Bridge poem by Ted Kooser
I was recently at Vantage with a friend. We are old friends going back 14 years, but she prefers to climb with women. We met a really nice climbing couple by Air Guitar. The girl was burly strong and super fit so my friend asked if she ever climbed with other partners. She mentioned that she usually climbs with women.
Then she glanced at me and said: “Well, except for Mark here, but he’s almost a girl anyway, so he doesn’t count.”
“That’s going in the trip report!” I said with a chuckle.
Fletch and I were talking about growing older at the gym and I remembered this old poem.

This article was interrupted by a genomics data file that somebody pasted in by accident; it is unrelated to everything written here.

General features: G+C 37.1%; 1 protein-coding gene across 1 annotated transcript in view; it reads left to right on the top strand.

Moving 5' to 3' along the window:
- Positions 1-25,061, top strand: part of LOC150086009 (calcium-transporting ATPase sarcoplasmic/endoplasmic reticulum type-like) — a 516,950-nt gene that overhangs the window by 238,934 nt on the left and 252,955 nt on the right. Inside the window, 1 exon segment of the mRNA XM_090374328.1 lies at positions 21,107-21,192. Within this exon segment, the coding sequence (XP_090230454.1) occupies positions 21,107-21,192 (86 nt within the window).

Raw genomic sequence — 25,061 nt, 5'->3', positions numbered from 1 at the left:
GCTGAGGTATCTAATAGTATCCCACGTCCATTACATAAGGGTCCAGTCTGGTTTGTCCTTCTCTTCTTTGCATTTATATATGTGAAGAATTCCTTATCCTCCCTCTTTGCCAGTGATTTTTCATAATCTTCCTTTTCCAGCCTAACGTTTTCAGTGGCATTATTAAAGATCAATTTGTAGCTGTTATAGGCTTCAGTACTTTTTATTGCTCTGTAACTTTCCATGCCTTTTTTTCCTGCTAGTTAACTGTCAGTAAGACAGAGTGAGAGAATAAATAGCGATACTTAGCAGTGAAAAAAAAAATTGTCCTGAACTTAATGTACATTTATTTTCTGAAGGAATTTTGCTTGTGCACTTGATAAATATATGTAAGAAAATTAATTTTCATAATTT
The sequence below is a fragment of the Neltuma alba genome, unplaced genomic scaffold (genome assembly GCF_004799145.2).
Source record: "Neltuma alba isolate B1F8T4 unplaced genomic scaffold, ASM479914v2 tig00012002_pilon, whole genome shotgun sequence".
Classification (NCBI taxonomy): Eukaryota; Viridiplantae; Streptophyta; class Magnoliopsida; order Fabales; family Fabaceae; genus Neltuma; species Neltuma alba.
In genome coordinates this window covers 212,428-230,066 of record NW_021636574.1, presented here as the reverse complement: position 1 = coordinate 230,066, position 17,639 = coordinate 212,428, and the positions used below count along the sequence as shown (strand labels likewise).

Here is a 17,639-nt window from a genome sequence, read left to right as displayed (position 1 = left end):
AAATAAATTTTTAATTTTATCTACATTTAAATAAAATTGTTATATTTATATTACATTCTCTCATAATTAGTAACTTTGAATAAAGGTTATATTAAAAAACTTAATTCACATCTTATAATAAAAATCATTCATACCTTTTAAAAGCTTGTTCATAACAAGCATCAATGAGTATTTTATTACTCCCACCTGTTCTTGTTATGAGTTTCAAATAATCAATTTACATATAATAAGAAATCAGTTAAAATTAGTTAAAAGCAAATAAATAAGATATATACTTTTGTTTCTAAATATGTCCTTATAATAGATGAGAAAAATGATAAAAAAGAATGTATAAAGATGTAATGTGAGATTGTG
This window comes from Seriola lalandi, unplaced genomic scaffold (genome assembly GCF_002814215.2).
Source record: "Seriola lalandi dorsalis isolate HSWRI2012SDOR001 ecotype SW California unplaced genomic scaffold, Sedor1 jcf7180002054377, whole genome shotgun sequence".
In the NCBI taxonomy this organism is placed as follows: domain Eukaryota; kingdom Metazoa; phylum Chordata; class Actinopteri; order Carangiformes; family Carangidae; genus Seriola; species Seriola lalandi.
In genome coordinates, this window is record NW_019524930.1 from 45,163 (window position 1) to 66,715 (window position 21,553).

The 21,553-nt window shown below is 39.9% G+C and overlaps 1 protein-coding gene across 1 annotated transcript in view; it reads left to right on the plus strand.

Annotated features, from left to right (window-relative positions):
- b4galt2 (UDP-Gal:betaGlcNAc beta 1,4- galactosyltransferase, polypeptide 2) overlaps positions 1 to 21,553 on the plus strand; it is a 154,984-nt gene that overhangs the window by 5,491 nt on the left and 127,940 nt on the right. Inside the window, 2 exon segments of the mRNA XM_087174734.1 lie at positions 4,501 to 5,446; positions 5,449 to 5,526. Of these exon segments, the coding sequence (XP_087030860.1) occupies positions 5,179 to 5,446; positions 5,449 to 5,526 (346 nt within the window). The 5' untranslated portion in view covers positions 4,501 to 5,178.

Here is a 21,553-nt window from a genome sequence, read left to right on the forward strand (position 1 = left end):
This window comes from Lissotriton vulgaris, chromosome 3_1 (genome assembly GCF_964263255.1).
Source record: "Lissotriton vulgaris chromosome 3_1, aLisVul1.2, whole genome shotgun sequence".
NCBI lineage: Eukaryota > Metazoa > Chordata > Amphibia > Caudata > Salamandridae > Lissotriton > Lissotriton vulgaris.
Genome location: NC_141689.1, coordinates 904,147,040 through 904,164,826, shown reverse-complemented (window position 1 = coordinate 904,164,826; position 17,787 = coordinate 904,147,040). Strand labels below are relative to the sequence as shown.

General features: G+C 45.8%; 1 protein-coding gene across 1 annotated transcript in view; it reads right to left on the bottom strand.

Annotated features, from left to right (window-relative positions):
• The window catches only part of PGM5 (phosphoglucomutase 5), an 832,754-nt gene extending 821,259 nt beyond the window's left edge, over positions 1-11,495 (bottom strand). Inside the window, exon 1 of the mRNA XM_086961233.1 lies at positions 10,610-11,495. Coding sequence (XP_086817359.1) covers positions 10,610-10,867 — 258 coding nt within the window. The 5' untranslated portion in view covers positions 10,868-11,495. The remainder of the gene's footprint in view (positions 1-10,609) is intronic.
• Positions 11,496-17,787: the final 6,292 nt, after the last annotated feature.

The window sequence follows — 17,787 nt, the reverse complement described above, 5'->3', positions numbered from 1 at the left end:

Again this morning, in a cold wind from the future, I walked all the way to the end of the long bridge of my life, having a look at its cables, its rods and rivets, its perforated metal flooring through which I could see whitecaps slamming the pylons. Then I turned and came back, inspecting it all from the other direction, fretting about every hex nut and bolt though they seem sound enough to hold things together. I ought to give the long bridge of my life a little rest, but every day it seems I’m walking from past to possibility and back to past with my brush and aluminum paint, hiding the rust, the deepening cracks, dabbing a shine here and there.
~ Ted Kooser, November